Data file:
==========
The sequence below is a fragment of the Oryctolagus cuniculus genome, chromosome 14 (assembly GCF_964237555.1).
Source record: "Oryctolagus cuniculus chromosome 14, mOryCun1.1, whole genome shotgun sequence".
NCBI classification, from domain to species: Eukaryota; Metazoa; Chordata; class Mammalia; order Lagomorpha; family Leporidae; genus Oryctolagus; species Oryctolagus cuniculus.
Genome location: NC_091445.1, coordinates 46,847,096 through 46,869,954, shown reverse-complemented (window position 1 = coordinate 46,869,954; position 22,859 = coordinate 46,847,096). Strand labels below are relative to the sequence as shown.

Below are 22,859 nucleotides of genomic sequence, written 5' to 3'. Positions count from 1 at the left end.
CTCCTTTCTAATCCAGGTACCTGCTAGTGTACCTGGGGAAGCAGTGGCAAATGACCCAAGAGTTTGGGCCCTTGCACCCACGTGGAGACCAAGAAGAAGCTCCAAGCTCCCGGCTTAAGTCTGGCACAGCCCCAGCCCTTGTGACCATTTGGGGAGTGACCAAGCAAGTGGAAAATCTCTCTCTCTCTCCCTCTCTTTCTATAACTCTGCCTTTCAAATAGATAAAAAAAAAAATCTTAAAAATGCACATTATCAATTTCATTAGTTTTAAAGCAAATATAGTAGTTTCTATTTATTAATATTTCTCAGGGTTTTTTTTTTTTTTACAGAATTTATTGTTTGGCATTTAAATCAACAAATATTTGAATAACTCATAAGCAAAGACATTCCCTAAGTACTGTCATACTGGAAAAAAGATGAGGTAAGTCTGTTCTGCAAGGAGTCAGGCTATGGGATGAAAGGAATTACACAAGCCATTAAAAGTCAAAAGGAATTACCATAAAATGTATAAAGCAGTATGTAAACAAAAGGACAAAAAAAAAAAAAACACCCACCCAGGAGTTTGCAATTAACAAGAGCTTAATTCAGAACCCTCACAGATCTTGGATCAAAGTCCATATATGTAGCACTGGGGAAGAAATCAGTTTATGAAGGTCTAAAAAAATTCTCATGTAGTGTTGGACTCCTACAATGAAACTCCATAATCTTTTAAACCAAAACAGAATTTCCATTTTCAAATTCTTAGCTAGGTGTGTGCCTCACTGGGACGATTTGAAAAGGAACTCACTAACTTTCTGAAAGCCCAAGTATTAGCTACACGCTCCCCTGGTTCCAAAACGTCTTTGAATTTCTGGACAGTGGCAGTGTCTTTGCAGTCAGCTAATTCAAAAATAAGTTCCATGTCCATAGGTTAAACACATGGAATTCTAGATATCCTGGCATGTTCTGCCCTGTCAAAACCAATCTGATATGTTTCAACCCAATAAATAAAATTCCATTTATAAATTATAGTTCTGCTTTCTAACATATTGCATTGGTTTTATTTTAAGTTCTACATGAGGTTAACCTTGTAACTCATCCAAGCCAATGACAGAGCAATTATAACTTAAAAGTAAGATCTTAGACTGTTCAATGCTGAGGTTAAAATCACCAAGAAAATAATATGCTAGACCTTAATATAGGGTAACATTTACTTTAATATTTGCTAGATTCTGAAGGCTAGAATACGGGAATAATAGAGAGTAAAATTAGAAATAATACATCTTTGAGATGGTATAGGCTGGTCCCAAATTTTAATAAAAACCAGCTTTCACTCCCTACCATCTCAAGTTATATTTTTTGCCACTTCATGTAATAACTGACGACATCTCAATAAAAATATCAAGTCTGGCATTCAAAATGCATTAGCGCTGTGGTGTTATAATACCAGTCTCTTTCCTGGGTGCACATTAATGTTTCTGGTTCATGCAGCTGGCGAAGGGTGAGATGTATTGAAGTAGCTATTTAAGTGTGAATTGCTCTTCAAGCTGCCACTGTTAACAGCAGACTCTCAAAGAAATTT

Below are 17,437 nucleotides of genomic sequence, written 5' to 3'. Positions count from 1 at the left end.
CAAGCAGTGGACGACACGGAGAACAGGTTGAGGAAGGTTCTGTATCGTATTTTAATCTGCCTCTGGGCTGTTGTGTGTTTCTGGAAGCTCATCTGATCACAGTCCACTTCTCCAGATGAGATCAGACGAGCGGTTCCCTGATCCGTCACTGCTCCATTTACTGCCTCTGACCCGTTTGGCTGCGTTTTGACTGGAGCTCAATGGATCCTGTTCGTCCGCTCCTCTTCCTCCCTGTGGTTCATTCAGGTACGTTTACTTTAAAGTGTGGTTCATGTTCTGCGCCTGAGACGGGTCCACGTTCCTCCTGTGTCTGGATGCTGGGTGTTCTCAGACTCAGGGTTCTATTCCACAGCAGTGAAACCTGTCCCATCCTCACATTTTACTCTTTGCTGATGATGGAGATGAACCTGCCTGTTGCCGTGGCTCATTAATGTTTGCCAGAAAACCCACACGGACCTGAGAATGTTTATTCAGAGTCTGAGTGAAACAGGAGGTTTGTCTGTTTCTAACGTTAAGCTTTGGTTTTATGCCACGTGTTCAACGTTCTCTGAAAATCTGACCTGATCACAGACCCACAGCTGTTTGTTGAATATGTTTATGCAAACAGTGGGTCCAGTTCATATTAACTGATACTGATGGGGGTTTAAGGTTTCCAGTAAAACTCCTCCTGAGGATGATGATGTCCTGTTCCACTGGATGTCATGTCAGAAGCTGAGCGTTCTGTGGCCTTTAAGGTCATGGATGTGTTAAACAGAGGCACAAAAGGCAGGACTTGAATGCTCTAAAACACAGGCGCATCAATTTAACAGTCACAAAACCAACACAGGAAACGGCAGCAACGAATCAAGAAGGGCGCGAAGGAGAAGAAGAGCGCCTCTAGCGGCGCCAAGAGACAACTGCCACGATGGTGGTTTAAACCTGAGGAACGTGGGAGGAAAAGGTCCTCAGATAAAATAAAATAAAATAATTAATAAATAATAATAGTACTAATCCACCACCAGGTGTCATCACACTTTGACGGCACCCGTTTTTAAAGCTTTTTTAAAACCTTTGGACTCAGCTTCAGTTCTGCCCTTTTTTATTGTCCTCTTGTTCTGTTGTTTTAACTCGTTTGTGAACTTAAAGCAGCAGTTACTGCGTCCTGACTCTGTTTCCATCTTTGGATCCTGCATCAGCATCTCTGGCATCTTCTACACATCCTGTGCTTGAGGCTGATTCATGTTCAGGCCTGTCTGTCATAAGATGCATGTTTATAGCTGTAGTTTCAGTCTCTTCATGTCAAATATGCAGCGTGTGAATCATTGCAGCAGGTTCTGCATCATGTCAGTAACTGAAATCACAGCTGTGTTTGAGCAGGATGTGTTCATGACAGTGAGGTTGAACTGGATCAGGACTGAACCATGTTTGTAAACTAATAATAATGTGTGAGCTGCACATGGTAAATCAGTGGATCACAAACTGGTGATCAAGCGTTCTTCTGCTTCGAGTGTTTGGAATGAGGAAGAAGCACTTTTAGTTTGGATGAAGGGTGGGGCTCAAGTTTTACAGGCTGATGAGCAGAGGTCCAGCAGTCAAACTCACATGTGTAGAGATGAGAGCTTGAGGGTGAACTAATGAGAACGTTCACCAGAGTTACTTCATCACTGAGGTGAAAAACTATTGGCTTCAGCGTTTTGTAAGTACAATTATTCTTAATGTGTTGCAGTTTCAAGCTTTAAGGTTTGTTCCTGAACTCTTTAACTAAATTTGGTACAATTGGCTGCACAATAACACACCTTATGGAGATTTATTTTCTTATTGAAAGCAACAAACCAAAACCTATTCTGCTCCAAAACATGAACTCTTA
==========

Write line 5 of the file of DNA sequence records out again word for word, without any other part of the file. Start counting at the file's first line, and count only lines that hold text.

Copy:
Below are 22,859 nucleotides of genomic sequence, written 5' to 3'. Positions count from 1 at the left end.